Podtrac admits to error on website as it aims for IAB Certification

Podtrac admits to error on website as it aims for IAB Certification

· By James Cridland · 3.1 minutes to read

This article is at least a year old

Last month, podcast analytics company Podtrac’s overall download figures appeared to decrease, as the company made an update to its measurement algorithm as part of a change related to IAB Certification work.

We noted a drop for downloads, overall, of about 20% in the Podtrac published charts; though we hear that some publishers are seeing drops in their Podtrac download figures of almost 50%: placing them in a difficult position if they used these numbers for ad sales.

In an FAQ sent privately to publishers but seen by Podnews, Podtrac said that they’ve made two major changes: “We changed our lookback window to be more conservative” and “removed partial downloads”.

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Last June, Podtrac were bullishly claiming that they were “IAB compliant… and then some”. “Podtrac audience counts are, and have always been, consistent with the best practices outlined in the IAB Podcast Metrics 2.0 document.” The document said “Podtrac uses a 24-hour look-up window”, and that they “use advanced algorithms for partially downloaded content”.

A “window” is recommended in the IAB Podcast Measurement Guidelines v2 as a way of avoiding double-counting downloads. If the same file is being downloaded multiple times by something that looks like the same device within the same time window, it should be treated as one download, say the guidelines.

However, Podtrac’s page was quietly updated earlier this year. Mention of both the 24-hour window, and of partially downloaded content, were both removed.

We asked Robert Freeland, CTO of Podtrac, to clarify the changes that were made to the 24-hour window. He admitted, in an email to us:

Our original post should not have mentioned a 24-hour lookback window, because that was still under development and not yet live.

He added:

The specific IAB windowing guidelines are very clear about not mandating a 24-hour static window, stating: “shorter windows…should be done with care” and “companies are allowed to use more sophisticated mechanisms.” So using a 24-hour window is not necessary for compliance, and our older algorithm was still IAB compliant.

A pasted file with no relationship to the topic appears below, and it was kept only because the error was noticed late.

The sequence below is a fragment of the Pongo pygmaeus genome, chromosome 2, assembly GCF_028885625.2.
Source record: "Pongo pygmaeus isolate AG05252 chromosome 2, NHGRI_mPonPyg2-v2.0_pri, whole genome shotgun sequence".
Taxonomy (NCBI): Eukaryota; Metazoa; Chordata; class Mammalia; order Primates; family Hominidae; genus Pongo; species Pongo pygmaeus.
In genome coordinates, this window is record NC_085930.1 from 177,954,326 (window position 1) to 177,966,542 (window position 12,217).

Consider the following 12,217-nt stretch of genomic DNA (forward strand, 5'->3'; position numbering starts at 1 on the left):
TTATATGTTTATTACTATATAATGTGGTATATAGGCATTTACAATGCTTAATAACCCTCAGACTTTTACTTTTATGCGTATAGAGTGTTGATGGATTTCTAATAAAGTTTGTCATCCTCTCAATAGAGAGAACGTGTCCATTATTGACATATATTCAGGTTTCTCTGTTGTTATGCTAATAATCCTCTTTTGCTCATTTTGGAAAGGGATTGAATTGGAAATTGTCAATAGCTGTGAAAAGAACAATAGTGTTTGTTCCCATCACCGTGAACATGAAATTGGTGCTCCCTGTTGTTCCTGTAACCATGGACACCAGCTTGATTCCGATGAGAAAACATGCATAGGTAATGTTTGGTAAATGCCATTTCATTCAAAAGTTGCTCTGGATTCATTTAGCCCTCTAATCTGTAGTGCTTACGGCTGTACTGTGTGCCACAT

He also said that the page was updated in February “to focus less on the technical comparison of our latest vs. previous algorithms until our IAB certification is complete.”

We asked about what change the company has made with regard to partial downloads. Removing downloads with less than sixty seconds of audio has always been part of the IAB specification, so we were curious as to what had been changed. Robert Freeland responded:

We have used various algorithms to account for partially downloaded files over the years. We believe that those algorithms met the IAB’s specification: “If the logs do not have byte range request data, more advanced algorithms that factor in a correction for partially downloaded content may be used.” In our most recent update -- after significant research -- we developed a new mechanism for doing so that yields more conservative results.

On the changes to the page itself, he told us:

The “And Then Some” was marketing speak for the sophistication of our algorithms and the years we’ve been doing this, but we decided in February that it was perhaps too confrontational given all the sensitivities around the IAB certification process. Thus the toned-down version of the page that we’ve had live since February.

Podtrac’s IAB compliance work is ongoing, and as Robert Freeland says, “I think we’re the only company communicating our status during the process, which can sometimes be challenging.”

Early in 2018, Podnews discovered a serious error in Podtrac’s figures, which has since been corrected. Last year, we noted that Podtrac figures were at least 27% higher than statistics from Blubrry, which at the time was nearing IAB certification. But in recent months, the company has been realigning its work to be compliant with others.

A level playing field, for all, is important to help the industry grow. We welcome Podtrac’s efforts to achieve IAB Certification, and for Podtrac to return numbers similar to other podcast analytics companies. We look forward to reporting Podtrac’s figures with confidence in the future, and thank them for their willingness to engage with us.

James CridlandJames Cridland is the Editor of Podnews, a keynote speaker and consultant. He wrote his first podcast RSS feed in January 2005; and also launched the first live radio streaming app for mobile phones in the same year. He's worked in the audio industry since 1989.

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